A call echoed over the beach. High on a towering sand dune, one of the young Zionists stood waving his cap and calling people to follow. The men stopped their dancing and made a charge for the mountain. Shoes sank into the soft, sandy slope as they scrambled hands and feet up the hill. Tevye joined them, crawling on his knees when the trek proved too steep. A young pioneer let out a scream and jumped off the summit. The meshugenneh toppled into the sand and rolled over and over down the long slope of the mountain. Like children, the other Jews followed. Tevye panted as he stood at the summit. To the north, he could see the long coastline. To the east lay endless stretches of swampland and desert. To the south, sand dunes filled the landscape as far as the eye could see.
“Are you coming?” Nachman asked.
The young rabbi jumped off the hill like a boy in summer camp. With a prayer in his heart, Tevye followed. Laughing, he rolled down the sand dune. He rolled and rolled, covered with sand, blanketed in the holy soil. When he stood up, his face was a mask. Sand filled his beard, his hair, his mouth and his eyes.
“Isn’t is written, `Your descendants will be like the dust of the earth,'” Nachman exclaimed, reciting God’s promise to Jacob.
Once again, the young Zionists set off in a race up the mountain. Nachman grabbed Tevye’s hand.
“Gevalt,” Tevye said. “Not again.”
“Reb Tevye, my father to be, I love you,” the ecstatic youth said.
Nachman theatrically raised up a hand and called out as if he were making a speech. “Go up the mountain, the Lord said to Abraham, and every place that you see, I will give to you and to your offspring forever.”
Nachman’s happiness and spirit gave Tevye the strength to brave the ascent once again. Struggling and gasping for breath, Tevye was the last climber to reach the summit. Down below, sand-covered Jews were jumping into the sparkling blue water. Tevye turned around in a small circle, feasting his eyes once again on his Land, the Land God had promised to give to the Jews, and here Tevye, the milkman from Anatevka was standing like Abraham on the top of the towering sand dune, surveying God’s priceless gift.
Down below, he watched Goliath playfully pick up Hevedke and hurl him into the water. Beyond them, out to sea, he glimpsed something floating on the top of a wave. In the glare of the sunlight, it looked like an oar from a rowboat, or the plank of a ship. But as it bobbed into view on the very next crest, Tevye could make out its sides. It was a crate of some sort, long and shallow in depth, like the shape of a . . . coffin.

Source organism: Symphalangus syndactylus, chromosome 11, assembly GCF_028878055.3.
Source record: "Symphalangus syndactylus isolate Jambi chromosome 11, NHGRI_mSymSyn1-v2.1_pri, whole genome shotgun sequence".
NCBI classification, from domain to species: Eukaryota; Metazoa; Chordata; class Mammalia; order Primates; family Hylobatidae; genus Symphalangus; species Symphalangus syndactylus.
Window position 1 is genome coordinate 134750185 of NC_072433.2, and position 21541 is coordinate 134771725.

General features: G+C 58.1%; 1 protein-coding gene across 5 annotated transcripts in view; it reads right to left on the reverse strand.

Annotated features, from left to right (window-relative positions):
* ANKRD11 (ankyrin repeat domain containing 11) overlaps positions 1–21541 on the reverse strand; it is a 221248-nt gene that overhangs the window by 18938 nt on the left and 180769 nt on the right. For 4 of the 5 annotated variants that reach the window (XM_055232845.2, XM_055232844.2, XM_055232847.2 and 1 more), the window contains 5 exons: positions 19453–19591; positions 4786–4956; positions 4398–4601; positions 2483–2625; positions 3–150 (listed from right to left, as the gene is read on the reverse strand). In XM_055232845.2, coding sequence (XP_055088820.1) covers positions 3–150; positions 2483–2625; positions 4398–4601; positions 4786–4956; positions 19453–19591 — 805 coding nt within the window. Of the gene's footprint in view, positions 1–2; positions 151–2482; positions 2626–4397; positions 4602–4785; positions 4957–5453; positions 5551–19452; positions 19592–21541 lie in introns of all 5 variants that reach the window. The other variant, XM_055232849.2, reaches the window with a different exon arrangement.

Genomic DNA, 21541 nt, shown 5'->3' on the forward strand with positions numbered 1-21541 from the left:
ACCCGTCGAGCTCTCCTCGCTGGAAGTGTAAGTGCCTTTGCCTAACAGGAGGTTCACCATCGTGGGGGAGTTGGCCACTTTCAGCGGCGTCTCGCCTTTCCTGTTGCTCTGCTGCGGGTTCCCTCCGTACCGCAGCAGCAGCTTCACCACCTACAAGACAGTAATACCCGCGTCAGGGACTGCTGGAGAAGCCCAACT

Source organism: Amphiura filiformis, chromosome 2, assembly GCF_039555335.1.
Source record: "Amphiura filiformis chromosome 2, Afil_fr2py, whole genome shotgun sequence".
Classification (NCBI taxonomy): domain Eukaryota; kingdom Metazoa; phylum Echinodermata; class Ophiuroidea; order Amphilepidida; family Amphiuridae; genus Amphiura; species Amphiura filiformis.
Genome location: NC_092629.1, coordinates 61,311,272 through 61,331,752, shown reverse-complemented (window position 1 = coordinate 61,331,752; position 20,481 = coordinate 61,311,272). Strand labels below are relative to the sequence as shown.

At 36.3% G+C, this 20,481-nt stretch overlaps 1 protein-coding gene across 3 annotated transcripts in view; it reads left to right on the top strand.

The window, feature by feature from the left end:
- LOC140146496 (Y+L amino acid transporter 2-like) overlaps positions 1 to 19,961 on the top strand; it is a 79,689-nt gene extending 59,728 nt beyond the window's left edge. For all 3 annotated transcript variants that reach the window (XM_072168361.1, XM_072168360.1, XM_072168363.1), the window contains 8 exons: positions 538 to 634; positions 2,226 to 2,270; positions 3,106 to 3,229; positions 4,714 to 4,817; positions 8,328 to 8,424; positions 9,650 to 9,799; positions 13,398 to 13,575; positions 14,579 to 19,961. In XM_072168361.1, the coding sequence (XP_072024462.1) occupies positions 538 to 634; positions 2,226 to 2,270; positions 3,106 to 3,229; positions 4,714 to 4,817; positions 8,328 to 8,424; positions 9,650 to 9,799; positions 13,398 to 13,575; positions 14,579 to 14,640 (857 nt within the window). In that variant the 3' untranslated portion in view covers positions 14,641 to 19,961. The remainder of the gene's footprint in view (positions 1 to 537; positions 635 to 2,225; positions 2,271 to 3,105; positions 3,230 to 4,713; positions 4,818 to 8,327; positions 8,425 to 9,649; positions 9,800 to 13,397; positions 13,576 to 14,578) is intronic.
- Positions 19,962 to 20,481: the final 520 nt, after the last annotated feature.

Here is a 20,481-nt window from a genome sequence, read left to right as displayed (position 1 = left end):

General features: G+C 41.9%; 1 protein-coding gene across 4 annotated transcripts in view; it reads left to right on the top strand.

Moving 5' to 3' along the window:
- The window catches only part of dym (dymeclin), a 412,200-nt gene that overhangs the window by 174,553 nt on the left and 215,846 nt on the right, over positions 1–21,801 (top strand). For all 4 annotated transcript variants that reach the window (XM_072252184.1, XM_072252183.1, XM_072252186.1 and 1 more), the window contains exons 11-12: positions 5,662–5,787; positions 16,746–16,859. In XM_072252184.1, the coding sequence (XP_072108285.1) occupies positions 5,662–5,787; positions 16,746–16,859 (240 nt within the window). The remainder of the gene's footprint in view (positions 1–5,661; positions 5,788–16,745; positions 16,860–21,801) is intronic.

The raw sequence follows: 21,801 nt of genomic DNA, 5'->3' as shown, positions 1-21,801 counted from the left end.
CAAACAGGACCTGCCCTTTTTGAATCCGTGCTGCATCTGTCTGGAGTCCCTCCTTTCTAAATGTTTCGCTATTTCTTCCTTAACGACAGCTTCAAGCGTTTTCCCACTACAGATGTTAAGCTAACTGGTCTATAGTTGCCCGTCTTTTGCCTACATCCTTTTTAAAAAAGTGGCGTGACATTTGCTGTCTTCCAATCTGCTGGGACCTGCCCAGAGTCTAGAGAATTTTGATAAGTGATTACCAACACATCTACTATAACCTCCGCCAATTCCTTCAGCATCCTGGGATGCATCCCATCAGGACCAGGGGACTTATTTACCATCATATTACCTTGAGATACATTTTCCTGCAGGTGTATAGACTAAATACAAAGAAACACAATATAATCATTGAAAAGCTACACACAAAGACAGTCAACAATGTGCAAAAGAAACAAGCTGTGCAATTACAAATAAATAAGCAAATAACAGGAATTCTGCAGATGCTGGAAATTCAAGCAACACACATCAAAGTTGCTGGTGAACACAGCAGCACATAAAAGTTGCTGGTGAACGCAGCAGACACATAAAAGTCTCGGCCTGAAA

Like the shape of a coffin!
Goose-pimples broke out all over Tevye’s flesh.
“Golda,” he whispered. “Golda!”
“GOLDA!” he screamed, hurling himself down the descent, running as fast as he could until he tripped in the sand and rolled the rest of the way down the mountain. Covered with sand, and white as a ghost, he staggered to his feet and ran along the beach yelling, “GOLDA!”
Tevye ran and he ran to catch up with his wife as the tide swept her coffin further south. His heart pounded so loudly, he felt it was sure to explode. Then, like a hand returning a precious jewel to its owner, a wave lifted the coffin and whisked it onto the beach. Like a lost treasure chest, it slid up to Tevye’s feet. Tevye collapsed to his knees. Seaweed stuck to the wood like a wreath. Tevye fell over the coffin and cried. He sobbed like a baby until the others arrived. His daughters huddled around him. Everyone stood in stunned silence.
Hevedke was the first one to speak. “It’s a miracle,” he said, expressing the word on everyone’s lips.
Tevye gazed up to Heaven as if to say thanks. It truly was the Holy Land. Bending down, he put his head on the coffin and spoke to his beloved wife.
“Forgive me, Golda, for all that I’ve put you through. But you can rest now, my princess, we’re home.”